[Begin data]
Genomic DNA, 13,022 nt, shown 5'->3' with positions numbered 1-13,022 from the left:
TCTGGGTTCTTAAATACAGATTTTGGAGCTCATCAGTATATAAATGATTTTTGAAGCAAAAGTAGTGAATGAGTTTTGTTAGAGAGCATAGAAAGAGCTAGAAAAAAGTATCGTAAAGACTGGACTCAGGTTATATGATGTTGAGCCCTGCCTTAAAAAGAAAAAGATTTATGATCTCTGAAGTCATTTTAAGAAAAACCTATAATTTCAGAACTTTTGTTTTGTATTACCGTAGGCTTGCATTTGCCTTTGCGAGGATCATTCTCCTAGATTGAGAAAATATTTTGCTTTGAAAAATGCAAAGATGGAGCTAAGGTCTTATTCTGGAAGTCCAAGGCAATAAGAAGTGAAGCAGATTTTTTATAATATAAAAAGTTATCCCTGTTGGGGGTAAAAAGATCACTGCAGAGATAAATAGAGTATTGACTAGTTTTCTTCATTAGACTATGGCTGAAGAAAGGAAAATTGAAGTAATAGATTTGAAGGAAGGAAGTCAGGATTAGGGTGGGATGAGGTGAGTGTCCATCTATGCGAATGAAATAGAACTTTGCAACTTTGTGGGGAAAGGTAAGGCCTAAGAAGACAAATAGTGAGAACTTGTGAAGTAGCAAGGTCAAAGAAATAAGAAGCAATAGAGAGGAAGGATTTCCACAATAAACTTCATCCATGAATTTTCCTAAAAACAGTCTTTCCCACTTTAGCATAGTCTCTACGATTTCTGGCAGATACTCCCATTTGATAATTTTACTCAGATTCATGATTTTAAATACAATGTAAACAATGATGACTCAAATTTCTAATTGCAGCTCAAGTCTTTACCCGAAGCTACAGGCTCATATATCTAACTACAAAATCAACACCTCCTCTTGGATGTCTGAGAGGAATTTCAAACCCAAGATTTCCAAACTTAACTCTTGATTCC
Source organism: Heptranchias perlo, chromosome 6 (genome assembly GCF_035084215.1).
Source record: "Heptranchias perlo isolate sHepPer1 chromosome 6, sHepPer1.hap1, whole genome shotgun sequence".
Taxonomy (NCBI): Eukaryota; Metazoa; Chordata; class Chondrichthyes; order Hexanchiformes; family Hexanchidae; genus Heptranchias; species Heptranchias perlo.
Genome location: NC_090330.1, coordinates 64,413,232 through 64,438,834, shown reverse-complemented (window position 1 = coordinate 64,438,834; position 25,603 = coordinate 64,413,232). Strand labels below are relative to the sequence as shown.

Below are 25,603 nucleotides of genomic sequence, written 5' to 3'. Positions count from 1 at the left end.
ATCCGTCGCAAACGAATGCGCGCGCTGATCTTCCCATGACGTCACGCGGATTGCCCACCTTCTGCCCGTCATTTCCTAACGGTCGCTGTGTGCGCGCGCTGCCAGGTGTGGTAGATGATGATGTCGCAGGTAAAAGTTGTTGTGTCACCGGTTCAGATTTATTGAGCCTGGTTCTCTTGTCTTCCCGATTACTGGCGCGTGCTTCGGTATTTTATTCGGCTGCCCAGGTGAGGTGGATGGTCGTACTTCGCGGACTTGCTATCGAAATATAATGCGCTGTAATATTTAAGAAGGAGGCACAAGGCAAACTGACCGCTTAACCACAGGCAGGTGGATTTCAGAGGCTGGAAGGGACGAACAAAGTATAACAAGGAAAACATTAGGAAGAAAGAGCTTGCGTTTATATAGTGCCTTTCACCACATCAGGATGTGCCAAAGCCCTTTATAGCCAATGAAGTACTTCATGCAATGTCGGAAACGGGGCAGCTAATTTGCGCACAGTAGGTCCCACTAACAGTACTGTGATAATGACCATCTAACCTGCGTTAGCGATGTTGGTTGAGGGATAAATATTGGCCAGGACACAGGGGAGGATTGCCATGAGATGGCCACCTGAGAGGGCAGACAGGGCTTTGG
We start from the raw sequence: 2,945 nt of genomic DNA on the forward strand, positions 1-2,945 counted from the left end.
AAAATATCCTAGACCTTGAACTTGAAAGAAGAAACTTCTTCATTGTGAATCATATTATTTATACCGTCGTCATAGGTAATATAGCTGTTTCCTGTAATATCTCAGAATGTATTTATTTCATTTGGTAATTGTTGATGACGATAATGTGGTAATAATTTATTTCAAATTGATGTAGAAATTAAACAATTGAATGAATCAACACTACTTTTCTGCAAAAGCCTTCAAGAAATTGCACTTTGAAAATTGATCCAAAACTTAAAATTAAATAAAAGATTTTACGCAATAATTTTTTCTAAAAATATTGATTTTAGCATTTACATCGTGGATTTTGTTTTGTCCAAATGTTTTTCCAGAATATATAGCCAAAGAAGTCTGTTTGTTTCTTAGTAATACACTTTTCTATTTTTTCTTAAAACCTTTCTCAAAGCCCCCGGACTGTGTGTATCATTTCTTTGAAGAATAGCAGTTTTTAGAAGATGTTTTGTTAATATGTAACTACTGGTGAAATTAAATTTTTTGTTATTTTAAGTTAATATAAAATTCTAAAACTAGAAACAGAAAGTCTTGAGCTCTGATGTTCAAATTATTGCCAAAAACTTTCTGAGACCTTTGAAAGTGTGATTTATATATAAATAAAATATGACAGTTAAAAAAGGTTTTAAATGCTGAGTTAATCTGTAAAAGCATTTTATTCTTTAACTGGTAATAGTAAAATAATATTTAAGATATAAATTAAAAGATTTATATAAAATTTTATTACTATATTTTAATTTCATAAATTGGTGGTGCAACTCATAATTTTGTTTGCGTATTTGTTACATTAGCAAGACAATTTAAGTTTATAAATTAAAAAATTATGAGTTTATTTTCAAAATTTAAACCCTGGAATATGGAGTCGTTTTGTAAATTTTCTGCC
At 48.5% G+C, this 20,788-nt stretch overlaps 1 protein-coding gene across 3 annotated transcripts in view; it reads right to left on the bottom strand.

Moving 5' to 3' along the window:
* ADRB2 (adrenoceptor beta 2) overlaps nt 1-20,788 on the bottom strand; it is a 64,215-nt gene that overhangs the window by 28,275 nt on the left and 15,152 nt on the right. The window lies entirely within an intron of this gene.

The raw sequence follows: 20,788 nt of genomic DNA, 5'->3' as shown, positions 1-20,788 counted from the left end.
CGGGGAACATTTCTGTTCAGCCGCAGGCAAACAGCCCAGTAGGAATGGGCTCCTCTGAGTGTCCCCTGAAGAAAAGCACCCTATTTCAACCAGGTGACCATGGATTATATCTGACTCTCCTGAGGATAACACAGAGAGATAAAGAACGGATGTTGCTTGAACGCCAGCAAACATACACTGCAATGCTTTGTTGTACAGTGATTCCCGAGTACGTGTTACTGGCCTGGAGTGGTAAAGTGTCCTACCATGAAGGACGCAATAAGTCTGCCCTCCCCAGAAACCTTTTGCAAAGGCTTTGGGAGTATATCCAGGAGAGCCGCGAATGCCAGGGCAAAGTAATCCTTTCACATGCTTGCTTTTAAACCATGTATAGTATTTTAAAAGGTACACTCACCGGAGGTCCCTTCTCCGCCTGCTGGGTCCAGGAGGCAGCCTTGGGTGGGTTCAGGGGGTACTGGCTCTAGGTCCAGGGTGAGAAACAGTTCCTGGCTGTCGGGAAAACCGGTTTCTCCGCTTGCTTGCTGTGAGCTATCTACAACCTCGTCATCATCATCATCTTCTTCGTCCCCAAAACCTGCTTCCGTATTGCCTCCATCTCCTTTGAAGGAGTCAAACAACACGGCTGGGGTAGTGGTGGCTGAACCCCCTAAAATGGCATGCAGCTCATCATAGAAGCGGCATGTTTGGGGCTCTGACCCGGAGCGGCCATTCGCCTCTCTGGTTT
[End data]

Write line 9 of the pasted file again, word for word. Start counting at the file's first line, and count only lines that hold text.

We start from the raw sequence: 2,945 nt of genomic DNA on the forward strand, positions 1-2,945 counted from the left end.